Common Lambsquarters


lamb's quarters, baconweed, frostbite, fat-hen, white goosefoot, pigweed, wild spinach

Chenopodium album

Like many other summer annual broadleaf weeds, common lambsquarters is generally considered an 'establishment weed.' Common lambsquarters needs cultivation (bare, loose soil) to establish. Therefore, it can often be found in spring establishments, compost piles, waste areas, and fallow fields. Common lambsquarters does not tolerate routine mowing and will usually disappear after a month or two of maintenance. The leaves are somewhat variable in shape although they tend to be rhombic (wider in the middle and tapering at the apex and petiole) and covered with a gray-mealy coating.

  • Crops Affected: turf


    Common lambsquarters is a small-seeded broadleaf weed. This means that it needs disturbed soils to facilitate germination and establishment. Common lambsquarters is most often a transient weed in turfgrass systems. It will often be present in new seedings but is easily removed with consistent, routine mowing. Patience, fertilization and mowing should remove common lambsquarters in less than a season. Seeds can remain dormant in the soil for years, future disruption to the soil or opening of the turf canopy will likely result in another crop.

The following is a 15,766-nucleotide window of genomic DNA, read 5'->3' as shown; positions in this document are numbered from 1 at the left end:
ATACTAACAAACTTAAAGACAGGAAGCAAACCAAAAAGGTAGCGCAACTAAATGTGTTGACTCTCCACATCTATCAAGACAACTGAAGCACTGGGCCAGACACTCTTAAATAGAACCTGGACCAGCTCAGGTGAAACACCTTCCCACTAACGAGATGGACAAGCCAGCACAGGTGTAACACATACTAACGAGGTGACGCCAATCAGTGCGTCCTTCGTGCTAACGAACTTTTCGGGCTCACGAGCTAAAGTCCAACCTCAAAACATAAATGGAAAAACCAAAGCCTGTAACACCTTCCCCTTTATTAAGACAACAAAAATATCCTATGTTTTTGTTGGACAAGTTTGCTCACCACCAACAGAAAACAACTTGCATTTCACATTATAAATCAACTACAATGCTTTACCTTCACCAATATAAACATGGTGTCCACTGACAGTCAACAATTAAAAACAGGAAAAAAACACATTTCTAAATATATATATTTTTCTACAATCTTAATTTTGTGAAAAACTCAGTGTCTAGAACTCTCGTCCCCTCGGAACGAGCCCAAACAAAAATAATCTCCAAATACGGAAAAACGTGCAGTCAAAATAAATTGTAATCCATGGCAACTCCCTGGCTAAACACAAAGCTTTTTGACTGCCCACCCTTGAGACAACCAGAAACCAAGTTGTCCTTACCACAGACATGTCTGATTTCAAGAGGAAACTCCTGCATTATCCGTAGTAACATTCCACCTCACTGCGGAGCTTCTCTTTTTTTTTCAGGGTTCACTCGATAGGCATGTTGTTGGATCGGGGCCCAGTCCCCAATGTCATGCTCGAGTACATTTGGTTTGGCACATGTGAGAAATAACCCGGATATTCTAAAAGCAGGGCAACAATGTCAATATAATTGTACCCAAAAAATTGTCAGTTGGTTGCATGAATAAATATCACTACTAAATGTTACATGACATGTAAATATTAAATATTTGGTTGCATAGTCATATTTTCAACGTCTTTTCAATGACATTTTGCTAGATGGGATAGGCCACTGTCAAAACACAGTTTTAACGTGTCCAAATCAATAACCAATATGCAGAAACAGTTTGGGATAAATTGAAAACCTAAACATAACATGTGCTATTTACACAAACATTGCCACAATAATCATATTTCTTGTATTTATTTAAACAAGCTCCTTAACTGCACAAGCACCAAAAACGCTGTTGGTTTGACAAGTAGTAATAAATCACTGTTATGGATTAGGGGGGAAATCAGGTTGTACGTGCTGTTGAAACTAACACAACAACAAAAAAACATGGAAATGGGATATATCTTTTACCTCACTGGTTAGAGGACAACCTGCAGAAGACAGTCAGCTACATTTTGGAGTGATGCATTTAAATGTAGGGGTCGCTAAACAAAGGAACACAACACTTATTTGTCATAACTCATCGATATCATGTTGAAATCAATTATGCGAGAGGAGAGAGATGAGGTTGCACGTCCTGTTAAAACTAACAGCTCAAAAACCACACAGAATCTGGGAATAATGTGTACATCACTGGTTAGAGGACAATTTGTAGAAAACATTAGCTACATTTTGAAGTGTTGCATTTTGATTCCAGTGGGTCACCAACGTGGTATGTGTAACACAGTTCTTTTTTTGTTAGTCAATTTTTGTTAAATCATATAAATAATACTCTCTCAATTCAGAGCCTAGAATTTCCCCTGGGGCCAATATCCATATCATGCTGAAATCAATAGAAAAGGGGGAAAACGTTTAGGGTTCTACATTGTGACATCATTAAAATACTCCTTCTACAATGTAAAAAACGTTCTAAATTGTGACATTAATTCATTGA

Similar Species

    The leaf shape of redroot pigweed is generally similar to common lambsquarters, however, there are many distinguishing characteristics. Both leaves are lanceolate (wider at the base); lambsquarters has irregularly toothed margin and pigweed is entire (smooth). Pigweed has a very thin leaf with prominent veins and lacks the gray-mealy coating of lambsquarters.